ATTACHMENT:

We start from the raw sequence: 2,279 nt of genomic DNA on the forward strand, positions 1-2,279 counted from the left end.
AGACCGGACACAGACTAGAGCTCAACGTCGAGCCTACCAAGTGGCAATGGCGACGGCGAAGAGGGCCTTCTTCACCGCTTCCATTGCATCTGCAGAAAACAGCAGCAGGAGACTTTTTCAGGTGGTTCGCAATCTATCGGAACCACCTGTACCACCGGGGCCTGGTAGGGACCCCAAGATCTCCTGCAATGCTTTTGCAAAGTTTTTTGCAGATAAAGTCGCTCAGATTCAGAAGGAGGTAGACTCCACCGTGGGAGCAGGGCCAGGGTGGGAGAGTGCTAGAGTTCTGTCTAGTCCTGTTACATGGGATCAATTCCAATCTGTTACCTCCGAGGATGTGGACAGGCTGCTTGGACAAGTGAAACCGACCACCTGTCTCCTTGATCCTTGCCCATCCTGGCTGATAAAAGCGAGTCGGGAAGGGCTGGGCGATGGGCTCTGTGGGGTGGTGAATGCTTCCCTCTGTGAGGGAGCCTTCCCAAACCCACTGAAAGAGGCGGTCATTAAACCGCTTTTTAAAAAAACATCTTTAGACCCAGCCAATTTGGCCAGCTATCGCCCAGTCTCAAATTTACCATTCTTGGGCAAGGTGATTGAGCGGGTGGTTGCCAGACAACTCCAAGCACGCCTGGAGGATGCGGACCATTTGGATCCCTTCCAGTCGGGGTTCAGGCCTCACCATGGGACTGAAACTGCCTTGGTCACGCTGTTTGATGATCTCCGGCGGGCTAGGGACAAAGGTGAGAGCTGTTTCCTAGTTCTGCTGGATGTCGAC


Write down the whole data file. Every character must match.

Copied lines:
We start from the raw sequence: 2,279 nt of genomic DNA on the forward strand, positions 1-2,279 counted from the left end.
AGACCGGACACAGACTAGAGCTCAACGTCGAGCCTACCAAGTGGCAATGGCGACGGCGAAGAGGGCCTTCTTCACCGCTTCCATTGCATCTGCAGAAAACAGCAGCAGGAGACTTTTTCAGGTGGTTCGCAATCTATCGGAACCACCTGTACCACCGGGGCCTGGTAGGGACCCCAAGATCTCCTGCAATGCTTTTGCAAAGTTTTTTGCAGATAAAGTCGCTCAGATTCAGAAGGAGGTAGACTCCACCGTGGGAGCAGGGCCAGGGTGGGAGAGTGCTAGAGTTCTGTCTAGTCCTGTTACATGGGATCAATTCCAATCTGTTACCTCCGAGGATGTGGACAGGCTGCTTGGACAAGTGAAACCGACCACCTGTCTCCTTGATCCTTGCCCATCCTGGCTGATAAAAGCGAGTCGGGAAGGGCTGGGCGATGGGCTCTGTGGGGTGGTGAATGCTTCCCTCTGTGAGGGAGCCTTCCCAAACCCACTGAAAGAGGCGGTCATTAAACCGCTTTTTAAAAAAACATCTTTAGACCCAGCCAATTTGGCCAGCTATCGCCCAGTCTCAAATTTACCATTCTTGGGCAAGGTGATTGAGCGGGTGGTTGCCAGACAACTCCAAGCACGCCTGGAGGATGCGGACCATTTGGATCCCTTCCAGTCGGGGTTCAGGCCTCACCATGGGACTGAAACTGCCTTGGTCACGCTGTTTGATGATCTCCGGCGGGCTAGGGACAAAGGTGAGAGCTGTTTCCTAGTTCTGCTGGATGTCGAC